The government has backed down over its controversial plans to introduce a tax increase for self-employed people earning above a certain threshold.
Announced in chancellor Philip Hammond’s Budget last week, the measure would have seen Class 4 National Insurance contributions for self-employed workers rise from nine per cent to ten per cent from April 2017, with a further increase to 11 per cent in 2019.
However, Mr Hammond has now deferred to what he described as a “clear view among colleagues and a significant section of the public” that this move would be in violation of a pledge the Conservative Party made in its 2015 election manifesto that National Insurance rates would not increase.
In a letter confirming the change of policy to Andrew Tyrie, the chair of the Treasury select committee, Mr Hammond continued to defend the rationale behind his proposal, saying it was necessary to make the tax system more fairly reflective of the modern world of work.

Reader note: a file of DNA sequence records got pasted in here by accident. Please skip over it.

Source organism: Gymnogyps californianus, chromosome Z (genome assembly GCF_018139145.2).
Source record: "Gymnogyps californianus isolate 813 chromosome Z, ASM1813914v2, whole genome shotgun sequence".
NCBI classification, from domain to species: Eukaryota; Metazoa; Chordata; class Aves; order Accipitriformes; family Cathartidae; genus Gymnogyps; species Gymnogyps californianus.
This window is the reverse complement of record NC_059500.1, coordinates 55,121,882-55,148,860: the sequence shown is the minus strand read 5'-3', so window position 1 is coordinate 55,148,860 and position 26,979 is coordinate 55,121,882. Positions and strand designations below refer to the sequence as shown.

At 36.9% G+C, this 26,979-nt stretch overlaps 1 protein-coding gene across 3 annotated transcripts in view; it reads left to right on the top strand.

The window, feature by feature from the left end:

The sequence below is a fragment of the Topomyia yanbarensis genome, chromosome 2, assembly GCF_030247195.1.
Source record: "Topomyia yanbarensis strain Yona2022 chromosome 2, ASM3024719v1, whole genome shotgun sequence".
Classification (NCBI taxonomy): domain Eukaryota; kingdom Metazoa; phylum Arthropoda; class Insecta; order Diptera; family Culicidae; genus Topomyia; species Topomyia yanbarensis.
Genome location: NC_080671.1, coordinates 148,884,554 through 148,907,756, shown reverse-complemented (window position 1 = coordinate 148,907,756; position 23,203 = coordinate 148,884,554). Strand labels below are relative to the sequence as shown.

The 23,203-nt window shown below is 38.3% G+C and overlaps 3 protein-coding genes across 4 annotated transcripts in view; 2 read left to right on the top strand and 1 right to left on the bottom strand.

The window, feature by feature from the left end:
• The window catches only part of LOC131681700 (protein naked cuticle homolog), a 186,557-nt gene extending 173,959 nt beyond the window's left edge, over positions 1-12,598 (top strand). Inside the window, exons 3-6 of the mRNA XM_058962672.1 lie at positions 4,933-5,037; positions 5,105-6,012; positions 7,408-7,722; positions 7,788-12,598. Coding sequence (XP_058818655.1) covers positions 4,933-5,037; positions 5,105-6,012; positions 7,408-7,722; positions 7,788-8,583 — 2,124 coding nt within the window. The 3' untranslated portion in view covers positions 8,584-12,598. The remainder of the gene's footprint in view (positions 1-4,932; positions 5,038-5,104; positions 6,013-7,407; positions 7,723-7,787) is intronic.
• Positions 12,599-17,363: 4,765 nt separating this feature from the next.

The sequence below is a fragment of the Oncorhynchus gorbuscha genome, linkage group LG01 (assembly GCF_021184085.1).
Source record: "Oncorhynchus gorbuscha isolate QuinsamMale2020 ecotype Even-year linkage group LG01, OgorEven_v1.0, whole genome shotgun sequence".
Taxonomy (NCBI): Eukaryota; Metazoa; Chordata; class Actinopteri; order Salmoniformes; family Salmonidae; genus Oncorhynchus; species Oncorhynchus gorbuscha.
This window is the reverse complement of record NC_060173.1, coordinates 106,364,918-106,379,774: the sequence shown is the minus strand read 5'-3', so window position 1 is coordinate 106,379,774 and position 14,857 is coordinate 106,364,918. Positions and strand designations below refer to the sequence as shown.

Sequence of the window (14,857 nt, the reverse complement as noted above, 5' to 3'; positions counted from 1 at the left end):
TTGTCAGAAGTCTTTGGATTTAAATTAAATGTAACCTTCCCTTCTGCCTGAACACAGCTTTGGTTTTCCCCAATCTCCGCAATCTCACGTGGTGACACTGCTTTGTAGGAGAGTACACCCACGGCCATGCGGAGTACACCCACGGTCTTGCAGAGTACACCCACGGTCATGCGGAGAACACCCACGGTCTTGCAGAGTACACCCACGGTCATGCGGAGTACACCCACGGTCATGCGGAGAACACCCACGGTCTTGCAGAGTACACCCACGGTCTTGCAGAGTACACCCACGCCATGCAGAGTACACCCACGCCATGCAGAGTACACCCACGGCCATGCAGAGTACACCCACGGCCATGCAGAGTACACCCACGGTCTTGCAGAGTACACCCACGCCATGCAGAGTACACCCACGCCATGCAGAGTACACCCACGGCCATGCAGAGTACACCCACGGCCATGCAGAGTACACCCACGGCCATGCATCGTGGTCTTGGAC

He pointed out that the gap between benefits available to the self-employed and those in traditional payroll-based jobs has narrowed significantly in recent years, pointing to the introduction of the new State Pension in April last year as a measure that will give self-employed people an additional £1,800 for each year of retirement.
As such, he suggested that the scale of difference in the National Insurance contributions paid by the two groups is no longer justifiable. However, in light of the recent backlash, the minister pledged that no increase to National Insurance rates will be brought in during the current parliament.
Mr Hammond said: “It is very important both to me and the prime minister that we are compliant not just with the letter, but also the spirit, of the commitments that were made.”